In order to guarantee the visibility of Chinese characters on websites, it is indispensable to use a font of at least 12 px because there is no space between the characters. Why?
The Chinese characters are divided into strokes but the number of them can vary between 1 and 60 strokes. It can quickly become unreadable if the font is too small or too intricate.
The Layout of a Chinese website is not cluttered but taylored to the Chinese language & culture
Chinese Websites and Internal Links
In the early stage of the Internet, search bars were not so well adapted to the Chinese language, the way to go around was to add as many links as possible to guide visitors through many levels of content. Although the search bar has evolved quite a bit, the habits are now ingrained. In short, web pages are designed for clicking instead of searching.
Newer sites are trying to stray away from this system to make it easier for their users, however, as you can see in the picture of a major Chinese website below (or above on the ICBC Website both desktop and mobile version), the fight for fewer links is not over.
Complex layout & menu
Chinese readers are also used to complex “architecture” through their writing system, and what looks complex to you looks very natural to Chinese users (you can actually find similar website buildings in Japan).
The filling of white space on the website reflates the Chinese urban landscape quite well as well where each inch of space has a purpose. White spaces are not necessarily seen negatively (although it could be seen as your company has not much to show) but as a waste of opportunity. Instead of being blank, a site can feature important information.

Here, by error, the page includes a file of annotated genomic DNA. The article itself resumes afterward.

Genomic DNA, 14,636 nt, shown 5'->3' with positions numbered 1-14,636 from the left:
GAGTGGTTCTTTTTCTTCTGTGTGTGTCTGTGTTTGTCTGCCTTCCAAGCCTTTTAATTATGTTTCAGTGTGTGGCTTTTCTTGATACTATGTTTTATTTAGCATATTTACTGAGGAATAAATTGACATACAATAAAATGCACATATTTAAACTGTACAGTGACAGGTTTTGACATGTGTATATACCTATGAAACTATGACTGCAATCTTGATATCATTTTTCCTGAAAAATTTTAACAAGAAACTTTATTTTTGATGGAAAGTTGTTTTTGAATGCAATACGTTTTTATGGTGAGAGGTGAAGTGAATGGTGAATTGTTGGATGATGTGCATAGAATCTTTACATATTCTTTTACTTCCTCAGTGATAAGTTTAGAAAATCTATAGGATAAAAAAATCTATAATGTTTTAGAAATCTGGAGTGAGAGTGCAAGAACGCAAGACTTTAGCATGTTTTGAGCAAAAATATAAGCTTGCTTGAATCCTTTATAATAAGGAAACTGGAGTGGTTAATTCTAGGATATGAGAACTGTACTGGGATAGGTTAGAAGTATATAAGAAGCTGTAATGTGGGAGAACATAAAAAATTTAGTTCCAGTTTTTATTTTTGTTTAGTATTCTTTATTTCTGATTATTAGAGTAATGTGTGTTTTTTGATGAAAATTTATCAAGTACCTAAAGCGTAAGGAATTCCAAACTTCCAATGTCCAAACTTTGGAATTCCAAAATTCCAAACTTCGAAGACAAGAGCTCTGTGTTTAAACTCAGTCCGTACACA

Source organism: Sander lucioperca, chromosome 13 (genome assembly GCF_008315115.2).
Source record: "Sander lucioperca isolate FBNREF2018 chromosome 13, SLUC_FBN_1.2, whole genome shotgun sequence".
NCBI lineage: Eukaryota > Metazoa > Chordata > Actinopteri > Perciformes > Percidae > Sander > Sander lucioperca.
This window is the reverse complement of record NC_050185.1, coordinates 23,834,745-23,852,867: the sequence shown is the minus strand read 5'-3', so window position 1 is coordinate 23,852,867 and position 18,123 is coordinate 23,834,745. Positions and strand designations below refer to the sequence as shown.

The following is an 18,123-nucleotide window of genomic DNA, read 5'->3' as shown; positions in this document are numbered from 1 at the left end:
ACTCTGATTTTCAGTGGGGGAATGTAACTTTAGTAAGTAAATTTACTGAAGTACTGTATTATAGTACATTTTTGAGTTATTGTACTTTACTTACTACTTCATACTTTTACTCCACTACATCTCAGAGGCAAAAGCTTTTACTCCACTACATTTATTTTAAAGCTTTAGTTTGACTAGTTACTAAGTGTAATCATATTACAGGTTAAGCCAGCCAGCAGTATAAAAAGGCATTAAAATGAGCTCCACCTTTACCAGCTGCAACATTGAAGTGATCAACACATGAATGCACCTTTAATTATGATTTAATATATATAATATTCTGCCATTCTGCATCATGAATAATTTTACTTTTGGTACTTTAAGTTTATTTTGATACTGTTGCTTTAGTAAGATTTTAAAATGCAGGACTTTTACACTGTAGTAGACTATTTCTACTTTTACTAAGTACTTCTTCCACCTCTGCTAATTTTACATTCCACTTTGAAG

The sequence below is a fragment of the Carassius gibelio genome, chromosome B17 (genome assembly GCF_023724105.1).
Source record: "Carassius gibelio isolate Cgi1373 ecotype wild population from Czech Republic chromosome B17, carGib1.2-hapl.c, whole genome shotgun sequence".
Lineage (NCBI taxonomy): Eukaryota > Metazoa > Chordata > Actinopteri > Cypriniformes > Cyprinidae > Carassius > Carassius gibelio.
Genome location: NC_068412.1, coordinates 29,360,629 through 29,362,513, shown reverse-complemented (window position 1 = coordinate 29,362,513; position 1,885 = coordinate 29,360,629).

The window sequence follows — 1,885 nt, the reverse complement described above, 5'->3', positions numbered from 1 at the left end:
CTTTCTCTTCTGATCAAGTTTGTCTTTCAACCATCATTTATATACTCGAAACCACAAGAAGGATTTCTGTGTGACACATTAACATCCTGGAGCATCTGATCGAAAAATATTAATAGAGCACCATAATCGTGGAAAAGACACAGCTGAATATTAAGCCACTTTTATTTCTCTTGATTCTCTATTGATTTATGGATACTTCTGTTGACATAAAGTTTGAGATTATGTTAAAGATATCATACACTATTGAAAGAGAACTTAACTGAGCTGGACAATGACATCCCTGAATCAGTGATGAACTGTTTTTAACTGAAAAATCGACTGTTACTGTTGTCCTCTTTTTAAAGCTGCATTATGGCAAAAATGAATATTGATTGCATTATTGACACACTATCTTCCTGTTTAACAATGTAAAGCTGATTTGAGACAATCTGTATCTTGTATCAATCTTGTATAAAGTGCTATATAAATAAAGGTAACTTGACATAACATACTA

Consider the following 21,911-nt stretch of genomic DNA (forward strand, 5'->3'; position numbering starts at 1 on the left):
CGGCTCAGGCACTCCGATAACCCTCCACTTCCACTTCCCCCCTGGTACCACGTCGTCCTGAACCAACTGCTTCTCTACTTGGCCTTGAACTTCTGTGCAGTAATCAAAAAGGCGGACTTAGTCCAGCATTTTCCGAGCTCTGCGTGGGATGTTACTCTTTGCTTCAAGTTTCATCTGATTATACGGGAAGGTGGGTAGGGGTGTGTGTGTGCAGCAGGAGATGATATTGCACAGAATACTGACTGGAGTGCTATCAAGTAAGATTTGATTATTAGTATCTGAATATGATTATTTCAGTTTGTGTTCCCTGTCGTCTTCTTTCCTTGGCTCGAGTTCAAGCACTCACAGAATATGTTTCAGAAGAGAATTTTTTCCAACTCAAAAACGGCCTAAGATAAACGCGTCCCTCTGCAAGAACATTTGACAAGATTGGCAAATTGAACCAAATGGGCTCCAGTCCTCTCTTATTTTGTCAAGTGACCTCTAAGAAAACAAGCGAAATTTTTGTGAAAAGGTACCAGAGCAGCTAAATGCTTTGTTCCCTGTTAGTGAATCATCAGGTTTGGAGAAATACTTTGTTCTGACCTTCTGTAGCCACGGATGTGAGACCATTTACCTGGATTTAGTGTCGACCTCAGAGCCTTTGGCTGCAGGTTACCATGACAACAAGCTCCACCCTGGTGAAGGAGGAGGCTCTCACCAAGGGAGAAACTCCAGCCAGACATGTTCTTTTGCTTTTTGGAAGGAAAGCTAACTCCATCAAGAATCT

In China, less is definitely not more, if you do not believe me, visit some of their most popular websites to see for yourself.
Chinese users care about the features, usability, and user experience of the site and not about how the site’s layout looks. Some may not like this busy layout, but that is what all major websites and eCommerce (Tmall/JD) platforms use in China.
These platforms are so big, that they do and undo China UX rules. The good news for those of you that prefer minimalistic design is that Tmall and JD seem to be moving away from the ultra cluttered layout for more breathing design.
3. Live chat & contact info & payment option for online shopping
Website in China is rarely the place where consumers will convert but more an obligatory passage to check the authenticity of your brand/company and/or get the necessary information to go further into the potential transaction.
Having a live chat available is something we suggest any business with a website in China. Chinese consumers appreciate getting instant answers to their questions. In fact, they are used to it, I would almost dare say spoiled by the biggest platforms that all offer instant messaging services to their users. Getting a live chat function on your website in China is a game-changer and can often make the difference between winning a customer or losing the attention of a visitor.
In the same vein, have your contact information visible and easy to access. Your website in China will most time be an intermediate step in your customer’s journey. Visitors will expect to find contact info such as your company address and phone number, as well as your WeChat account (and other Chinese social media). There is no point of linking your site to Facebook or Twitter, as in China those services are blocked by Great Firewall.
If you have a shop or sell services directly through your site (additionally a WeChat mini-program would be preferable) make sure to have your customers favored methods of payment available: WeChat pay and Alipay. This will smoothen the transaction and make visitors less reluctant to convert.
4. A mobile-friendly website is a must